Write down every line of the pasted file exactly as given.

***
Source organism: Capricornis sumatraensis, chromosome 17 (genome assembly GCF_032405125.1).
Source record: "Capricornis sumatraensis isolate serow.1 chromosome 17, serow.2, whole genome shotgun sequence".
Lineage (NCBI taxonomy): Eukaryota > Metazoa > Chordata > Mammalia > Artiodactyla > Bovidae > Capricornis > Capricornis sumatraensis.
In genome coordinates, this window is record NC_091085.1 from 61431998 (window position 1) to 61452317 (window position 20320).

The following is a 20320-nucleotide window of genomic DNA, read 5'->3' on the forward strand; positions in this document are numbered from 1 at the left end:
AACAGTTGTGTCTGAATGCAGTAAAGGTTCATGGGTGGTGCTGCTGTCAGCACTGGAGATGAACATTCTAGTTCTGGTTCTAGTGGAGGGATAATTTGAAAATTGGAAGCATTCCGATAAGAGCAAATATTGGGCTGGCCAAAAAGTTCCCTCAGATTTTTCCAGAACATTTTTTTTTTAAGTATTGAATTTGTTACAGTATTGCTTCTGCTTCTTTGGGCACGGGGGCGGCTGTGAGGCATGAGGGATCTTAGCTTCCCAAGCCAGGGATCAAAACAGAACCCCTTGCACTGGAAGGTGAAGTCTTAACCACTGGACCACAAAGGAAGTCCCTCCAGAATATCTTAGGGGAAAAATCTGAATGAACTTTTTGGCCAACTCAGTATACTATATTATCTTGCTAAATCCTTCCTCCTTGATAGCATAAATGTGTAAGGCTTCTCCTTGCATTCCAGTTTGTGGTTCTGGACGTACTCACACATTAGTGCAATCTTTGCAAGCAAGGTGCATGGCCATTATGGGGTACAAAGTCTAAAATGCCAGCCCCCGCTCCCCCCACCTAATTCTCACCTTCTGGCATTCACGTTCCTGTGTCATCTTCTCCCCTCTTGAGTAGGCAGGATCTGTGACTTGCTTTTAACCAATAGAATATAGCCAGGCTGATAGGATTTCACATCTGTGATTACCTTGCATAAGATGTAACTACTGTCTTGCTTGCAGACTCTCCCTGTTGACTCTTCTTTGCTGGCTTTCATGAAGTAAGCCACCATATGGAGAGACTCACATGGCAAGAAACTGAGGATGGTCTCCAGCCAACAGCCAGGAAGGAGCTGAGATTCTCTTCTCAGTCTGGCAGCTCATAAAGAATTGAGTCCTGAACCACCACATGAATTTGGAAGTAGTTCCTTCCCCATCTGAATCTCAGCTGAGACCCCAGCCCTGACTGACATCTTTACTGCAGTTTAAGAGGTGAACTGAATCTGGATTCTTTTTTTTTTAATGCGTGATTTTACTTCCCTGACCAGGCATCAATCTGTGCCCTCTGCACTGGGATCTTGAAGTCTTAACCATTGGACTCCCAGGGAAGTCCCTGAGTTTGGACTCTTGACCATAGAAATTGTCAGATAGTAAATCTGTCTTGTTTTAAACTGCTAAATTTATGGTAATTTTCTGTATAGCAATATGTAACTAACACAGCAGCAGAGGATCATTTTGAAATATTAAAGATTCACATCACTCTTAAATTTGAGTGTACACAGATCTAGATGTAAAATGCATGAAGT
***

Source organism: Capricornis sumatraensis, chromosome 17 (genome assembly GCF_032405125.1).
Source record: "Capricornis sumatraensis isolate serow.1 chromosome 17, serow.2, whole genome shotgun sequence".
Lineage (NCBI taxonomy): Eukaryota > Metazoa > Chordata > Mammalia > Artiodactyla > Bovidae > Capricornis > Capricornis sumatraensis.
In genome coordinates, this window is record NC_091085.1 from 61431998 (window position 1) to 61452317 (window position 20320).

The following is a 20320-nucleotide window of genomic DNA, read 5'->3' on the forward strand; positions in this document are numbered from 1 at the left end:
AACAGTTGTGTCTGAATGCAGTAAAGGTTCATGGGTGGTGCTGCTGTCAGCACTGGAGATGAACATTCTAGTTCTGGTTCTAGTGGAGGGATAATTTGAAAATTGGAAGCATTCCGATAAGAGCAAATATTGGGCTGGCCAAAAAGTTCCCTCAGATTTTTCCAGAACATTTTTTTTTTAAGTATTGAATTTGTTACAGTATTGCTTCTGCTTCTTTGGGCACGGGGGCGGCTGTGAGGCATGAGGGATCTTAGCTTCCCAAGCCAGGGATCAAAACAGAACCCCTTGCACTGGAAGGTGAAGTCTTAACCACTGGACCACAAAGGAAGTCCCTCCAGAATATCTTAGGGGAAAAATCTGAATGAACTTTTTGGCCAACTCAGTATACTATATTATCTTGCTAAATCCTTCCTCCTTGATAGCATAAATGTGTAAGGCTTCTCCTTGCATTCCAGTTTGTGGTTCTGGACGTACTCACACATTAGTGCAATCTTTGCAAGCAAGGTGCATGGCCATTATGGGGTACAAAGTCTAAAATGCCAGCCCCCGCTCCCCCCACCTAATTCTCACCTTCTGGCATTCACGTTCCTGTGTCATCTTCTCCCCTCTTGAGTAGGCAGGATCTGTGACTTGCTTTTAACCAATAGAATATAGCCAGGCTGATAGGATTTCACATCTGTGATTACCTTGCATAAGATGTAACTACTGTCTTGCTTGCAGACTCTCCCTGTTGACTCTTCTTTGCTGGCTTTCATGAAGTAAGCCACCATATGGAGAGACTCACATGGCAAGAAACTGAGGATGGTCTCCAGCCAACAGCCAGGAAGGAGCTGAGATTCTCTTCTCAGTCTGGCAGCTCATAAAGAATTGAGTCCTGAACCACCACATGAATTTGGAAGTAGTTCCTTCCCCATCTGAATCTCAGCTGAGACCCCAGCCCTGACTGACATCTTTACTGCAGTTTAAGAGGTGAACTGAATCTGGATTCTTTTTTTTTTAATGCGTGATTTTACTTCCCTGACCAGGCATCAATCTGTGCCCTCTGCACTGGGATCTTGAAGTCTTAACCATTGGACTCCCAGGGAAGTCCCTGAGTTTGGACTCTTGACCATAGAAATTGTCAGATAGTAAATCTGTCTTGTTTTAAACTGCTAAATTTATGGTAATTTTCTGTATAGCAATATGTAACTAACACAGCAGCAGAGGATCATTTTGAAATATTAAAGATTCACATCACTCTTAAATTTGAGTGTACACAGATCTAGATGTAAAATGCATGAAGT